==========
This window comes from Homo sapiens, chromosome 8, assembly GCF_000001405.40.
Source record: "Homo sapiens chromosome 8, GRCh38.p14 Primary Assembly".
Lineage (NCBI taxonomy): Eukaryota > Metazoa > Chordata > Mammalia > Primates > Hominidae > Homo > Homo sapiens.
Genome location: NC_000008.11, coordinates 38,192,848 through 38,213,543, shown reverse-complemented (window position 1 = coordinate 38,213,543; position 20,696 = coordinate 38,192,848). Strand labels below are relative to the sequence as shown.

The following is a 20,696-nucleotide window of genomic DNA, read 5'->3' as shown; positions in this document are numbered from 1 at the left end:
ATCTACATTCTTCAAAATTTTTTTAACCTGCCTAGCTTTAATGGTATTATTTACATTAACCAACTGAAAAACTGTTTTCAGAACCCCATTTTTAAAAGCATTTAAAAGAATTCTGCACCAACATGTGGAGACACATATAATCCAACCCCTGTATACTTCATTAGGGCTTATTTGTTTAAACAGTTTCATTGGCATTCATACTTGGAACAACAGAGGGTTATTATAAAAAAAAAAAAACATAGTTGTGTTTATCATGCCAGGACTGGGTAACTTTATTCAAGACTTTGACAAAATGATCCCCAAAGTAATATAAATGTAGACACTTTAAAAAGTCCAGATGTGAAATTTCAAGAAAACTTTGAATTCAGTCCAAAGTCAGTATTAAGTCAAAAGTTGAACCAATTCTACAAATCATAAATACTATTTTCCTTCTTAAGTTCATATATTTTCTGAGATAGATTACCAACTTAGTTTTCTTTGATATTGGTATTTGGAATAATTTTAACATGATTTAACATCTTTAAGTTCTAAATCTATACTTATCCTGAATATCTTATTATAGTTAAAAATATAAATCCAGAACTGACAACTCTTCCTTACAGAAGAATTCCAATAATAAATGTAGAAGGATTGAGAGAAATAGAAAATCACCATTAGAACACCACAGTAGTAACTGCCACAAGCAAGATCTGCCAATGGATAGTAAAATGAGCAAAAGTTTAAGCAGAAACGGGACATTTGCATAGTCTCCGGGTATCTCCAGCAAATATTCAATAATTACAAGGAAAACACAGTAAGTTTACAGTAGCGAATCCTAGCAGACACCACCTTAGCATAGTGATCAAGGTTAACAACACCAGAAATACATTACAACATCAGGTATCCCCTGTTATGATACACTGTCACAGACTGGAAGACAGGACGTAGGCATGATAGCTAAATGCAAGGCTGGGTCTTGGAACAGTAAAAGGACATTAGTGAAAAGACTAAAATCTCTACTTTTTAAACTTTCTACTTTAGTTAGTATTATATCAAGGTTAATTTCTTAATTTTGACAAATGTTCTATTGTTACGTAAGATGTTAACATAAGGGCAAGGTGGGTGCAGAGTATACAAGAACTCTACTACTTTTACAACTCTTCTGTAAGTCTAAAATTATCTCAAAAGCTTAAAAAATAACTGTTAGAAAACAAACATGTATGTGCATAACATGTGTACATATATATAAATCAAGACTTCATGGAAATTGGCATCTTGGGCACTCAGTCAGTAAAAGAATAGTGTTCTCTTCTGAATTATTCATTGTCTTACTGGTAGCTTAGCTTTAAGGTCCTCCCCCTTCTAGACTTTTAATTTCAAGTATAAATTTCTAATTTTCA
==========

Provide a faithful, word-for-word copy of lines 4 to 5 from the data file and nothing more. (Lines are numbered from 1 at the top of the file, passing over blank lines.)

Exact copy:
Genome location: NC_000008.11, coordinates 38,192,848 through 38,213,543, shown reverse-complemented (window position 1 = coordinate 38,213,543; position 20,696 = coordinate 38,192,848). Strand labels below are relative to the sequence as shown.

The following is a 20,696-nucleotide window of genomic DNA, read 5'->3' as shown; positions in this document are numbered from 1 at the left end: